Looking for lessons.
I write this from my office in London, where I sit following a largely sleepless night. Before the first polls closed on America’s historic election night, I hosted a lovely dinner with a handful of friends and colleagues where, mercifully, very little conversation was devoted to the campaign or the potential results that were only a few hours away. Once home, I went to bed, harboring some trepidation over what I feared could be the outcome, but remaining hopeful (naively, as it turns out) that the perspective I hold would be the one to prevail.
My three children, dotted across the US for work and for school, were the prime contributors to my sleeplessness. They acted as my eyes and ears throughout much of the night with their periodic, disbelieving, and occasionally fearful text messages which had me repeatedly opening my eyes to respond to them and then do my own checking and confirming about what was unfolding.
I have made it a point not to write about politics in this blog as this campaign has raged over the last two years, since I’ve wanted to hold this space is for other ideas and musings related to how human beings develop and grow, and the things that happen when they come together in groups.
Things are different now, and we are all trying to make sense of it. What does my experience as a social and applied behavioral scientist help me to see?
As our political landscape has become more polarized, we have nurtured in ourselves the inability, or perhaps it is just the unwillingness, to discover and truly hear the full scope of what others who do not share our views are saying. In this case, it was the so-called liberal elites in the Democratic party and in much of the media who did not tune into the desperation and anger of so many in the middle of the US. It is a great example of confirmation bias: where the seer only perceives what she is looking for or that which confirms her existing beliefs. Through these election results we have been reminded of the dangers of using only our own perceptive lenses to view the world and the risks that attend when we don’t realize this is what we’re doing.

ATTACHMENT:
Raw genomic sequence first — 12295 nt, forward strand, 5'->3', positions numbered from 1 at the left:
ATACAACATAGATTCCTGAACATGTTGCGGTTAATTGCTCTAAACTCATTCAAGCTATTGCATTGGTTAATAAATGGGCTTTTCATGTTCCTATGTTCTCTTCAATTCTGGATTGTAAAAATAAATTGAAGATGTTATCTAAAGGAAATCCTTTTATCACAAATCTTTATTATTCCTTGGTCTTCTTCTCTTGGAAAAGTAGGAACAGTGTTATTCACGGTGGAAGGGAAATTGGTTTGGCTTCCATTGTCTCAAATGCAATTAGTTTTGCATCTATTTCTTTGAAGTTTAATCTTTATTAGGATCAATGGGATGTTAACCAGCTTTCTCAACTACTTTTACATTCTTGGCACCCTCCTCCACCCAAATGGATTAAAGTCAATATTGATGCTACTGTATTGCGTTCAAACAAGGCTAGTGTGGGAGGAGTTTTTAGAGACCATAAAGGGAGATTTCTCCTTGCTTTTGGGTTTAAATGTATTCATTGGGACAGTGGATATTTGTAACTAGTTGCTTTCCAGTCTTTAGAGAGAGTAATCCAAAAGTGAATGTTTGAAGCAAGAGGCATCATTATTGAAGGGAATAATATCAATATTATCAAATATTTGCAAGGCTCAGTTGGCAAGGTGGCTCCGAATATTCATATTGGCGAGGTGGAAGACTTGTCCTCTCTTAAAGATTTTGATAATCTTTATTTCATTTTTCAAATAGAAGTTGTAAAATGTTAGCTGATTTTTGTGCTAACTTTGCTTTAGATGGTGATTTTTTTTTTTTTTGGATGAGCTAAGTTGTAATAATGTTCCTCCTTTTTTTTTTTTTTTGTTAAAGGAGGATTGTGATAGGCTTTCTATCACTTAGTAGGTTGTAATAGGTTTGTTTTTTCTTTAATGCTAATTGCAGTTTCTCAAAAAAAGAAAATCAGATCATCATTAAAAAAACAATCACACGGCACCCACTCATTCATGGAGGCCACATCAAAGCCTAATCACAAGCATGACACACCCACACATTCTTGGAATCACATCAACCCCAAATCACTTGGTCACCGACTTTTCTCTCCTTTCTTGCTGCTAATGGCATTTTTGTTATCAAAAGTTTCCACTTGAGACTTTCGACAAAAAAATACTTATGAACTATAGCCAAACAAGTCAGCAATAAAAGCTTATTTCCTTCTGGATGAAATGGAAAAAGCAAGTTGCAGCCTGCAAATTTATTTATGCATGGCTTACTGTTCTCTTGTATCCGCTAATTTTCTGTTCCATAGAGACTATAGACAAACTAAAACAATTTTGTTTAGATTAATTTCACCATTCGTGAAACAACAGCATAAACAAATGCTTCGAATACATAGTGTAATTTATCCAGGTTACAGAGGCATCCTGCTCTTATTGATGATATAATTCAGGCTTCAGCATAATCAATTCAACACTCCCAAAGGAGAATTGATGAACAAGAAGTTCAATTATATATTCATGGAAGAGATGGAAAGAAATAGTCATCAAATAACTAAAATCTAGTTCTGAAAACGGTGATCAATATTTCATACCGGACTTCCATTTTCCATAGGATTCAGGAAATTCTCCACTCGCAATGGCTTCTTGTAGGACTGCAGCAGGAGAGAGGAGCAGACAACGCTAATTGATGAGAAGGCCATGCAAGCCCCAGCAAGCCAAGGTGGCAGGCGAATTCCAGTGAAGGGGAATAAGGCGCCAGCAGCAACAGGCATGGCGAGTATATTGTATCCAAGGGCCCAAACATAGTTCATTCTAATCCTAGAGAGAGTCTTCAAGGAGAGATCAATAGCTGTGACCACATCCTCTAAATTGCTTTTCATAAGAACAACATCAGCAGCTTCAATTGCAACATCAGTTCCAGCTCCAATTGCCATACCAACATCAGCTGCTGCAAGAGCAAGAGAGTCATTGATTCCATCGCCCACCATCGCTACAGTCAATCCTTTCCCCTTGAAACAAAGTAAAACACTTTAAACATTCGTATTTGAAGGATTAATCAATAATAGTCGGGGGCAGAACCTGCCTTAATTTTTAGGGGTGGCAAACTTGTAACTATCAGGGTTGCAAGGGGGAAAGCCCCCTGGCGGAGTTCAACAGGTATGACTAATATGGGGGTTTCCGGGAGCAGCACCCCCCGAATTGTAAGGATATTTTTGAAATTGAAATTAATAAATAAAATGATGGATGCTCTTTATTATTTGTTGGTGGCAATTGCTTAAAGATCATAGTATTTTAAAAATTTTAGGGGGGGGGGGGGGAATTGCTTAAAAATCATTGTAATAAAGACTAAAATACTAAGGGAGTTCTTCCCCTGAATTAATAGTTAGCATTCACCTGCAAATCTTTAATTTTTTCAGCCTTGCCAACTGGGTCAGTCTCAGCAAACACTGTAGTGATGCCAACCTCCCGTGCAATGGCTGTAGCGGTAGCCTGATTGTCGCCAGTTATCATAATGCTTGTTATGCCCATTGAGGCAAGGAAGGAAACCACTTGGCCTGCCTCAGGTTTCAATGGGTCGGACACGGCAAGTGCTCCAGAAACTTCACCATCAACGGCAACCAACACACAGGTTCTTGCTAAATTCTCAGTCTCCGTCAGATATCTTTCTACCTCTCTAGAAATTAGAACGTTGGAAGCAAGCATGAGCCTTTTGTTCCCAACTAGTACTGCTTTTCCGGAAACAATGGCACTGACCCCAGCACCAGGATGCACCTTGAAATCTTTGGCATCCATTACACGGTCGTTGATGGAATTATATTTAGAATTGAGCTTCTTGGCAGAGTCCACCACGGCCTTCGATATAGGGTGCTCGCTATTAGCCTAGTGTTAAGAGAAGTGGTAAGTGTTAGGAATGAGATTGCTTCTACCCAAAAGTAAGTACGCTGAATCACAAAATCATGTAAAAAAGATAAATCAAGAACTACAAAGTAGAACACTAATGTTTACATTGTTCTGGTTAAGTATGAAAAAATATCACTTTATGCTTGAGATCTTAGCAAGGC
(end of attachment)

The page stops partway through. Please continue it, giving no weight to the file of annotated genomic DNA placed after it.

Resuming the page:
We are also witnessing a tremendously reactionary response to societal and cultural trends of the last 30 or so years. This reaction is certainly without any coherent political agenda, other than returning to some idealized past, and finds its physical, emotional, and psychological embodiment in our President-Elect.
To put it another way, the dominant group in our society — the white, middle class — realizing it was right on edge of no longer being in the dominant position, lashed out in fear and anger over what it was losing and grabbed hold of someone who looks like them and who made promises to restore the group to dominance.
Obama has been held up as virtually the polar opposite of this dominant group. With him, we have had eight years of a true progressive champion who was high-functioning at a level of complexity very few can appreciate or comprehend. We now have a racist, misogynist, nationalist who can’t see how the world fits together and who prides himself on not preparing to be on the biggest stage anyone could ever inhabit. (Sorry, I think I got a little partisan there.)
Optimism is my natural, resting state and it is being tested as it never has before. This is because so much is different, and even more than that, so much is uncertain. So much of what we thought was solid is now being called into question. If I can allow myself to let go sufficiently these worries I have, I know that uncertainty is a necessary prerequisite for learning and growth. I hope I’m up to that challenge.